Sunday, September 13, 2015

'Take Up Your Cross' (Sermon for the Sixteenth Sunday after Pentecost) Mark 8:27-38

Sermon for the Sixteenth Sunday after Pentecost

Mark 8:27-38

9.13.15 (Sunday of a Baptism)
Calvary - St. George's Church, Manhattan

What does Jesus mean when he tells us to "take up our cross?"

Over the millennia, this phrase has been interpreted in a variety of ways. Mostly in good, helpful ways, but, on occasion, it’s been used to for ill.

I’m going to begin with two popular misinterpretations of this phrase, before taking a stab at what Jesus is really getting at.

So, two things he doesn't mean.

First, when he says ‘take up your cross’, Jesus does not mean: submit to oppression. Women and people of color, in particular, who have suffered abuse, have often had Jesus’s words used to keep them suffering... Does your husband mistreat you? Does your slaveowner beat you? Put up with it, so the false interpretation goes, for this is your cross to bear…

Too often ‘take up your cross’ is taken to mean, tell those who are suffering injustice to suffer it a little more. This is not what Jesus was talking about.

The second misinterpretation of this phrase is the way we often use it in everyday conversation. Sorry everybody, but ‘my cross to bear' is not a difficult spouse or a nagging in-law... Unfortunately, it isn’t even something as awful as crushing student loans.
So if ‘take up your cross’ doesn’t mean (1) willingly submit to oppression and (2) it doesn’t refer to everyday difficulties, what does it mean?... Well, there are two clues in the text that help us get at an answer.

First, the reading begins by informing us that Jesus and his disciples are on their way to Caesarea Philippi. This thoroughly Hellenized city had been recently renamed after the Roman emperor Philip and was a prominent site for emperor worship. In a place that stood for political rulers and their authority, Jesus tells his disciples to follow him instead. So the first clue in understanding what Jesus is talking about is in the geography.

The second clue comes to us in the wording of the phrase itself. A cross was not some random form of suffering. It was the punishment the powers ruling society reserved for rebels and troublemakers who challenged things as they were. The cross was the political logically-to-be-expected result of a moral clash with the powers that be.

Now, putting these two clues together, we find that when Jesus tells us to 'take up our cross,' he's calling for resistance, for dissent, against these powers. He's telling us to take a stand against the status quo. To speak out on behalf of the marginalized and the oppressed. He's inviting us to be troublemakers like those in the early church who in their earliest creed dared to declare that, in fact, 'Caesar is not Lord' but 'Jesus is Lord.'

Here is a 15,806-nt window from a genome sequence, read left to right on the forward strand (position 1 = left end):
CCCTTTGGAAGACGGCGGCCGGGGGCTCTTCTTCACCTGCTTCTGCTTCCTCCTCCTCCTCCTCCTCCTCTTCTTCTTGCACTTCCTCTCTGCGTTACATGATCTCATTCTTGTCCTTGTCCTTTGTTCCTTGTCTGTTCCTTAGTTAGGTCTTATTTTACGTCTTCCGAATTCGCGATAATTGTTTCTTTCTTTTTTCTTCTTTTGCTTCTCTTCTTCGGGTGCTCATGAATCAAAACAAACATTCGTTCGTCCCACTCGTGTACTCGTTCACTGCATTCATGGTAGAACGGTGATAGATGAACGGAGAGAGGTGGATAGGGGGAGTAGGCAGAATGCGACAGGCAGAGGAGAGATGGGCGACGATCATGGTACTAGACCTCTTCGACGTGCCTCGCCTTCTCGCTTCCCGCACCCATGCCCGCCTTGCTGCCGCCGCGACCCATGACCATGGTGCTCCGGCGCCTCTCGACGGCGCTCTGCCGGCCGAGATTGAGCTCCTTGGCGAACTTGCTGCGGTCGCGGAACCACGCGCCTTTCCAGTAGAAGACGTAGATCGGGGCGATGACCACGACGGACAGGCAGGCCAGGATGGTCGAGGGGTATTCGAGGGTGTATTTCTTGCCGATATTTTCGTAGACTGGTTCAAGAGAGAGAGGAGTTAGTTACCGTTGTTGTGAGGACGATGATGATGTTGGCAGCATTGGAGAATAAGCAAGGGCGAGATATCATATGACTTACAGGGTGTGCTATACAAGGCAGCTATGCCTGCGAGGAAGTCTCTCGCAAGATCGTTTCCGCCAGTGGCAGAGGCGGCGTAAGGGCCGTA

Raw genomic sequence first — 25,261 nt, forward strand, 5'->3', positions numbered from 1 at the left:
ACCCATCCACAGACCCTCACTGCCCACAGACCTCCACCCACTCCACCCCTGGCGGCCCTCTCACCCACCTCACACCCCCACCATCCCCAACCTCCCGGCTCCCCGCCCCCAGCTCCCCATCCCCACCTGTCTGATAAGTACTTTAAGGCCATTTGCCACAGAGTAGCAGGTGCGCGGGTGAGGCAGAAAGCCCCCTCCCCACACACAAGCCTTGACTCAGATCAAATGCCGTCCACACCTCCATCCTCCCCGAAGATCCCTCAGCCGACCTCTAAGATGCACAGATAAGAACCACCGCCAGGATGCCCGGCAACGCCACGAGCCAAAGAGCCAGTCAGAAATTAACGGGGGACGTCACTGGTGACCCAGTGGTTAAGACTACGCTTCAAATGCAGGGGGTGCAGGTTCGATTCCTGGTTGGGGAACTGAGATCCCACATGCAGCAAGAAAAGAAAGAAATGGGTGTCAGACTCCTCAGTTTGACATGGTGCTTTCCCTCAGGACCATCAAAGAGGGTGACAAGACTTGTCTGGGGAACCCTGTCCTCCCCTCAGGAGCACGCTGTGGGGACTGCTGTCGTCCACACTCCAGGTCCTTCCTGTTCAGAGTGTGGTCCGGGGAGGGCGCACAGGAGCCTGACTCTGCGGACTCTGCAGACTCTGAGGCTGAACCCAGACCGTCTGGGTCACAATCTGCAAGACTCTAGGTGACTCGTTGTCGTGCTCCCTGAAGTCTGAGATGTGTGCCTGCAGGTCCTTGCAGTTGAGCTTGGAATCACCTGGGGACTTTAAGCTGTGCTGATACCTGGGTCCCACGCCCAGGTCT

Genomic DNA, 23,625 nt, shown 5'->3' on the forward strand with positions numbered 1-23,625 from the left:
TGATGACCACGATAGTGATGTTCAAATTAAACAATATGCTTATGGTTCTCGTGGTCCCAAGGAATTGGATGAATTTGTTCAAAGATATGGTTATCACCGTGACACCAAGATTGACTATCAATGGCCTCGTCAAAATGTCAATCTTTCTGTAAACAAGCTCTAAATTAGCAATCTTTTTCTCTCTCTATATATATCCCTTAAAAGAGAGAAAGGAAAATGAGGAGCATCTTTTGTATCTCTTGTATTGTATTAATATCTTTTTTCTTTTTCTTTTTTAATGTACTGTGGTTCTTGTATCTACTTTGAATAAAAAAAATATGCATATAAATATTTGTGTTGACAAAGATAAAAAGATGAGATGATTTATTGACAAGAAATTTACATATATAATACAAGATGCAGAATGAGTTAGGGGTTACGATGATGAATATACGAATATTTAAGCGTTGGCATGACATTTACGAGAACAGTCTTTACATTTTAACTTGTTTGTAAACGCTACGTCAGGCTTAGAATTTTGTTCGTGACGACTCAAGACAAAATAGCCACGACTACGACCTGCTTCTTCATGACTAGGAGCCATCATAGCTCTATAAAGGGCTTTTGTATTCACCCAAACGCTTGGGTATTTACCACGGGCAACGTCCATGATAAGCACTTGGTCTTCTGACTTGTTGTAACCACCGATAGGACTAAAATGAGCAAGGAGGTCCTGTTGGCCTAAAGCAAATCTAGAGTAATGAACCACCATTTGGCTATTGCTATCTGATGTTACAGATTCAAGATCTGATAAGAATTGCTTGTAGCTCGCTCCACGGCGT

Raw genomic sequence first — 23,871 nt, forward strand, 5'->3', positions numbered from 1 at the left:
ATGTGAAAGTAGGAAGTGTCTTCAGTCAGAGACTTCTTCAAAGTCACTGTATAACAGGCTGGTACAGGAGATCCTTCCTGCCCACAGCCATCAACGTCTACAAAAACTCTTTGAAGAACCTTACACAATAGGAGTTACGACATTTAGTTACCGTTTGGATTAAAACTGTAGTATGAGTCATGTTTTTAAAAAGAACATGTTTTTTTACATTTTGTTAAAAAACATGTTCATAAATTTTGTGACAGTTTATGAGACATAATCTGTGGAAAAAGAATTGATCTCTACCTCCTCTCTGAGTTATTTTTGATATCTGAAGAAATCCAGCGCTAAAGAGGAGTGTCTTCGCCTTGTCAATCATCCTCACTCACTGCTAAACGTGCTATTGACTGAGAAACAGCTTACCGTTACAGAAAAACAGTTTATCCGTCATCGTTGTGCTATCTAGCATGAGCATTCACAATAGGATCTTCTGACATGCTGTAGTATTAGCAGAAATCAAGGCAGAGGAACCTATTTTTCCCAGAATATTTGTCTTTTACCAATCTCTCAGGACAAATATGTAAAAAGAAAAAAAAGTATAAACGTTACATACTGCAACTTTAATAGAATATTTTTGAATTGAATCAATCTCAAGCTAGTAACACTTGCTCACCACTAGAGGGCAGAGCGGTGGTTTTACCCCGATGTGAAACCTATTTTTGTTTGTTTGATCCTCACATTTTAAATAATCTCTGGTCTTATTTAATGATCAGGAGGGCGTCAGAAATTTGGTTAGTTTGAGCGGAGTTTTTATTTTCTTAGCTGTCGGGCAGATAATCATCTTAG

So taking up your cross means following in the way of Jesus. It means standing up for the poor and the sick and the voiceless. It means being unashamed of the Gospel of Jesus Christ. Risking this particular kind of suffering is anything but a form of accepting an oppressive order. It is a way of challenging it.

Now by narrowing in on what it means to take up your cross, I trust that you see that I'm not trying to downplay Jesus's call. I'm not trying to soften the rough edges of this text. In fact, if anything, Jesus is raising the bar here. To 'take up your cross” is not merely a call to obey the Ten Commandments (as difficult as they are to follow); it also involves resistance and dissent, speaking up and taking action.

Now, I don’t know about you, but I react very strongly against these words of Jesus. I’d rather be comfortable. I’d rather be safe. I’d rather not press any buttons. Jesus’s call to speak up and not be silent goes against my deep-seated desire to be happily mediocre. For doing what is right, helping those in need, and standing up for truth, especially when it is unpopular, is never easy. Sometimes it results in a rock through a window, or an arrest, or crosses burned on lawns. In conflicts for civil rights over the years, many ordinary Christians have been fired from their jobs, ostracized from their communities, or even been killed. The truly scary thing about Jesus’s call is that it’s not possible to know in advance where following him might lead.

So Jesus's call is very difficult. It doesn't demand your time, it doesn't just demand your money, it demands you and it demands me.

Mark, the author of this Gospel, seems to grasp it's difficulty. For if you read the book to it’s end, if you follow Jesus the whole way to the cross, you'll notice that no one sticks around, no one makes it to the end. When Jesus truly does take up his cross, no one is still following him. At the foot of the cross in Mark’s account, the apostles--even beloved St. John--are nowhere to be found. Everyone has abandoned him. Everyone has run away.

But the wonder and the mystery and the beauty of the cross is that Jesus went the whole way, because even the best of us couldn’t do it. Jesus 'took up his cross' to the very end for followers like you and me who keep on dropping ours. And because he suffered and died and was raised on our behalf “there is now, therefore, no condemnation” for those of us who fail at carrying ours.

And this is good news, the best of news, because this means that we have nothing to fear. This truth gives us the freedom to take up our cross again (for the ten-thousandth time) because we know that we’re not on our third strike, because we know that our standing before God is not contingent upon our success, because we know that we are unconditionally loved by the one who went the whole way on our behalf.  

My friends, you are unconditionally loved and accepted, so do no be afraid, begin again.

*William C. Placher's commentary on Mark is pretty great, and was very helpful as I went about creating this sermon

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